The word "point" indicates the importance of something, or it indicates where something is located.
- Witnesses to an accident pointed out to rescue workers the location where a car entered the water.
- I’m looking for the nearest bank. Can you point me in the right direction?
- A young woman pointed us towards an area of the city where food trucks are parked and selling food.
- The store employee pointed out the differences between two wide-screen TVs.
- Street signs point visitors to areas of interest within a city.
- Highway signs point towards exits and other highways.
- A compass points north.
She’s yelling and pointing at an employee who make a big mistake at work.
As a noun, the word "point" may refer to a few different things. In this first set of examples, a point is an idea:
- The woman at the meeting made a good point about the usefulness of an agenda.
- The film we saw last night made a point of showing the audience the horrors of war.
- I see your point. (I understand your idea.)
A point can also be a reason:
- The point of the project is to provide safe housing to people who are homeless.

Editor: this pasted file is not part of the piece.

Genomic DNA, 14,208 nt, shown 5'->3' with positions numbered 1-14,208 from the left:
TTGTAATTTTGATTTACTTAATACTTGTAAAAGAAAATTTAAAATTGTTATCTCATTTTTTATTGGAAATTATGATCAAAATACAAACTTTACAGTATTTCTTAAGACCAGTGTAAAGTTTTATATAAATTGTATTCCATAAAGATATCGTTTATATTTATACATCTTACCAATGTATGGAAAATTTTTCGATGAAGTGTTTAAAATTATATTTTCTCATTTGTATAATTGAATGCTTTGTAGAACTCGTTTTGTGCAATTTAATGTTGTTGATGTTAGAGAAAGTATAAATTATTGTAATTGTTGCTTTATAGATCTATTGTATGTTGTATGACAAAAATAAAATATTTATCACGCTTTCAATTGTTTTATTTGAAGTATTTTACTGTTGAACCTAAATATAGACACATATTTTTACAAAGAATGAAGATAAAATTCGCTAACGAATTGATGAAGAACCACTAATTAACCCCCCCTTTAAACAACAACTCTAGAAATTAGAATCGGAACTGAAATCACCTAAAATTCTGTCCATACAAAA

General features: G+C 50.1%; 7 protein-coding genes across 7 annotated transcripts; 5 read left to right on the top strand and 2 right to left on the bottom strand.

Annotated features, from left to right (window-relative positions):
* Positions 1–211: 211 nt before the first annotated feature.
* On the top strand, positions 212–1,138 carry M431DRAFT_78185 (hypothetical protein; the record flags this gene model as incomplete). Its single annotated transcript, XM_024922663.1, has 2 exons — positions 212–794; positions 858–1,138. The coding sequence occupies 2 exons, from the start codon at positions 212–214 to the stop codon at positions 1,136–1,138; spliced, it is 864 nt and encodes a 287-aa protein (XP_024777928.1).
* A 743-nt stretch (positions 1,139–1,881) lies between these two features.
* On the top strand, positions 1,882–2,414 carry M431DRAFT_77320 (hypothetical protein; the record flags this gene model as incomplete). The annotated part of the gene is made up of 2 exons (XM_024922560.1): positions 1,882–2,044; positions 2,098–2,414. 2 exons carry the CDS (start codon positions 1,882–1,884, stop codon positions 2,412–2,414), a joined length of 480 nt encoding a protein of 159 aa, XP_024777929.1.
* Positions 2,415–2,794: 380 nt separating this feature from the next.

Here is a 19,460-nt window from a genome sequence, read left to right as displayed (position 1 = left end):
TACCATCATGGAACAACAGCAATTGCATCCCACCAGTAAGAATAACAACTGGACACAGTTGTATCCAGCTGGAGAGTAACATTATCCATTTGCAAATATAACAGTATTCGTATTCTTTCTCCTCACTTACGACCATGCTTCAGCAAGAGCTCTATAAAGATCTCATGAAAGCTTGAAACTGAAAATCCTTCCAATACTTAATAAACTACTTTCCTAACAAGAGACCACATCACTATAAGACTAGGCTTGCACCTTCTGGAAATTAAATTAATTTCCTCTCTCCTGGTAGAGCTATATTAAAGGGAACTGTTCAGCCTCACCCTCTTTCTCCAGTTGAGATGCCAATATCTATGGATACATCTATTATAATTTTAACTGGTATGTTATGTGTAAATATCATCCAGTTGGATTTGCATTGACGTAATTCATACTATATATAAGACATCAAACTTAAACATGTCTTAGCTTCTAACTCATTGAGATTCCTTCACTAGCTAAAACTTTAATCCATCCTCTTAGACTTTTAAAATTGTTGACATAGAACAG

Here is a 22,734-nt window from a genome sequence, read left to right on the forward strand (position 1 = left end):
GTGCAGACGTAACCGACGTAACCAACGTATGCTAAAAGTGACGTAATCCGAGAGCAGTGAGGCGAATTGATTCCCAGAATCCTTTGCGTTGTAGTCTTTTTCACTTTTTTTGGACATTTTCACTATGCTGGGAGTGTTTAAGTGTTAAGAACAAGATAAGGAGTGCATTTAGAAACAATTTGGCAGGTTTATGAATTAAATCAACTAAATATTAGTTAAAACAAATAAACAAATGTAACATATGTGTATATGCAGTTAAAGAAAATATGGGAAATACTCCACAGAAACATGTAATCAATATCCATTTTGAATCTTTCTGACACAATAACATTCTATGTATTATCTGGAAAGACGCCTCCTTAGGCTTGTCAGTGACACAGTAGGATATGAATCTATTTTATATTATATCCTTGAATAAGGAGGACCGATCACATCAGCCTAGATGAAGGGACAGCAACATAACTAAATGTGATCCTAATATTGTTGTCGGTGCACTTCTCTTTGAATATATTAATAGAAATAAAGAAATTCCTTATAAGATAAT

- There’s no point in wasting money on cheap food with low nutritional value.
- What’s the point of doing this?
A point is also a sharp object or the narrow end of something:
- An arrow has a sharp point.
- It has a pointy end. (The word "pointy" is an adjective.)
- Many knives have a sharp point at the end of the blade.
- We like to go fishing from a small piece of land that forms a point in the lake.
A point can also be a time or a place.
- There’s a point at which we can no longer borrow money. We’ll have to stop.
- The travelers suddenly realized that they had reached the point of no return and were unable to go back.
- George and Theresa’s marriage moved past the breaking point, so they divorced.
An exclamation point ends a sentence with emphasis.
- I win!
- Harold got a new job!
- Stop doing that!
- Get off of my lawn!
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June 15, 2018